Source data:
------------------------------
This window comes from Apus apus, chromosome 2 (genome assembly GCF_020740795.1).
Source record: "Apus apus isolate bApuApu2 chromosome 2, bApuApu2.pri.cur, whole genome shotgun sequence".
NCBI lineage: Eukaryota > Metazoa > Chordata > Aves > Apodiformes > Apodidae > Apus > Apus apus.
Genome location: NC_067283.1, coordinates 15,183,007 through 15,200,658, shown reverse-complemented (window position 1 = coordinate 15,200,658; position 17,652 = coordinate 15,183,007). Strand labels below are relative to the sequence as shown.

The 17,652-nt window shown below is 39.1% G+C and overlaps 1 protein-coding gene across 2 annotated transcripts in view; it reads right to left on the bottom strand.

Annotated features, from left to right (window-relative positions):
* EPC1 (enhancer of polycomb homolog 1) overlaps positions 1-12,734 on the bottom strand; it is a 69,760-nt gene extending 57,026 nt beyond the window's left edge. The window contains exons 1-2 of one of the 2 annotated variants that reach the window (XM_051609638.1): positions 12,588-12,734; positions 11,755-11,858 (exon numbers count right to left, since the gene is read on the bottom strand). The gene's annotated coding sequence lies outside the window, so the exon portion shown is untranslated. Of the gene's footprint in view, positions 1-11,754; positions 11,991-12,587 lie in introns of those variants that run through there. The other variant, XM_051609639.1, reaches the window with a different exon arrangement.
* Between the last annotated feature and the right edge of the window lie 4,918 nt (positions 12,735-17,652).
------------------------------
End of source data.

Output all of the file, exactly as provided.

This window comes from Apus apus, chromosome 2 (genome assembly GCF_020740795.1).
Source record: "Apus apus isolate bApuApu2 chromosome 2, bApuApu2.pri.cur, whole genome shotgun sequence".
NCBI lineage: Eukaryota > Metazoa > Chordata > Aves > Apodiformes > Apodidae > Apus > Apus apus.
Genome location: NC_067283.1, coordinates 15,183,007 through 15,200,658, shown reverse-complemented (window position 1 = coordinate 15,200,658; position 17,652 = coordinate 15,183,007). Strand labels below are relative to the sequence as shown.

The 17,652-nt window shown below is 39.1% G+C and overlaps 1 protein-coding gene across 2 annotated transcripts in view; it reads right to left on the bottom strand.

Annotated features, from left to right (window-relative positions):
* EPC1 (enhancer of polycomb homolog 1) overlaps positions 1-12,734 on the bottom strand; it is a 69,760-nt gene extending 57,026 nt beyond the window's left edge. The window contains exons 1-2 of one of the 2 annotated variants that reach the window (XM_051609638.1): positions 12,588-12,734; positions 11,755-11,858 (exon numbers count right to left, since the gene is read on the bottom strand). The gene's annotated coding sequence lies outside the window, so the exon portion shown is untranslated. Of the gene's footprint in view, positions 1-11,754; positions 11,991-12,587 lie in introns of those variants that run through there. The other variant, XM_051609639.1, reaches the window with a different exon arrangement.
* Between the last annotated feature and the right edge of the window lie 4,918 nt (positions 12,735-17,652).